While in Bali I was reminded that how I live is not the only way. I was reminded to dance and sing, to live in my whole body instead of just in my head. I was reminded of the importance of meeting new people and opening myself to those around me. I was reminded to go out into nature and shake off the dust of cities. I was reminded of how good it feels to go barefoot and to stop worrying about dirty feet. While I was in Bali I was reminded of how important traditions and art can be, how it feels to live in a community that cares for one another.


















While in Bali, I learned how importance of the cycle of life and death. I learned what it means for people to live surrounded by symbols of their spirit. While in Bali I learned I might be persuaded to believe in reincarnation if I could stay here long enough. I learned to love this place of great beauty as well as great trouble, of hordes of tourists and quiet rice fields, of brightly colored flowers and great piles of trash. I learned to go down a river on a raft, tie a sarong and listen to prayers without understanding a word. I learned to trust the politeness of those around me. While I in Bali I learned to sit still and let my senses open wide.

Notes: nasi means rice
          nasi goreng is fried rice
          nasi campur is rice with many small dishes
          mei goreng is fried noodles
          selamat page means good morning
          terima kasih means thank you
          sama sama is you're welcome

Sunday, July 17, 2016

Bali here I come

After a year of planning, I'm finally on my way to Bali to write with Laura Davis and a crew of unknown writing buddies. First leg of the trip is done. I love Cathay Pacific - I actually had enough leg room to sleep for a few hours. 

I have a 4 hour layover but there is a Starbucks across from where I'm waiting. At times like these I find it difficult to criticize global capitalism. 

Tuesday, June 21, 2016

Slice of Life Tuesday: Solitude and Sadness

Today after I drove my friend, Ruth to the airport, "Claire de Lune" came on the radio. I've always found this piece by Debussy to be sweetly melancholy, and today it was the perfect music for my mood.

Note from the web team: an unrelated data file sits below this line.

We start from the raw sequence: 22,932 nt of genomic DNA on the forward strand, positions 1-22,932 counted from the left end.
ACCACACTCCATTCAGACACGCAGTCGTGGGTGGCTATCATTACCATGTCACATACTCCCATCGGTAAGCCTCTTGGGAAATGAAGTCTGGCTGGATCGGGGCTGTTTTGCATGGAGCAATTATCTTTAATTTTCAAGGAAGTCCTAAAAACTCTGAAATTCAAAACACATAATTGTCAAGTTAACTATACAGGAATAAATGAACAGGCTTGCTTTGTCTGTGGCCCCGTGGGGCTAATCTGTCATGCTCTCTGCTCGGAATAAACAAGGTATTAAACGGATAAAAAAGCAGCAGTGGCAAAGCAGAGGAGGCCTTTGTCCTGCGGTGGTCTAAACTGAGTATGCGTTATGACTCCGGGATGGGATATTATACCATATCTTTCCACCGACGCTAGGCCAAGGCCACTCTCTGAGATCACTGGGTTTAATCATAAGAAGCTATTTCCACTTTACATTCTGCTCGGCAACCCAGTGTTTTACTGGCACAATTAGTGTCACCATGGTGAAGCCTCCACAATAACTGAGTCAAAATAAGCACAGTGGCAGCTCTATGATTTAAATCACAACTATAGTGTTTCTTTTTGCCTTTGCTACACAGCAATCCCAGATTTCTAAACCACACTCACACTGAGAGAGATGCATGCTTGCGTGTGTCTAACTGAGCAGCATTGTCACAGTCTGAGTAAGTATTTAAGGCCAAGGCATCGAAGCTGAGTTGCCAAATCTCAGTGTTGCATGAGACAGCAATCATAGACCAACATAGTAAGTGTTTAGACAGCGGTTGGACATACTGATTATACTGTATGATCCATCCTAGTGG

Now I sit in my house alone with just my own thoughts and notebook for company. I've looked forward to this solitude. The promise of this time got me through the last hectic weeks of work before summer vacation, of tying up the loose ends of the school year. But now that I have what I wanted, I wish my friend had not left.

Just a week ago at this time I was in Sea Ranch on the Northern California coast in a funky rental house on the edge of the Pacific Ocean. Two of my writer friends shared this house with me. Down the road, two other houses, both filled with other friends. Nine women who had come together for our annual writer retreat. That whole week the presence of my friends surrounded my writing with love.

I remember the first time I went to camp when I was 10. I was nervous and apprehensive the whole long drive up to the campgrounds. I didn't know anyone and wasn't sure what to expect. Then it turned out to be such a glorious experience. When my parents came to pick me up after the week was over, I cried all the way home in the car. Every time I leave Sea Ranch, I think of that long-ago car ride.

Today I don't feel quite as bereft as that 10-year-old girl.  Just a little sad.  I guess it's to be expected, coming down from the exuberance of this year's experience of what my sister calls Poetry Camp. As all of us have flown off to our private corners, I am grateful for the flurry of texting, photos and emails we've sent each other. We find it hard to let go sometimes.

I know we will stay in touch over the year, but it's not the same as sitting around the table laughing and eating, writing together, or listening to each other read new work. Nothing can replace that shared community.  I'll have to wait until next June for that.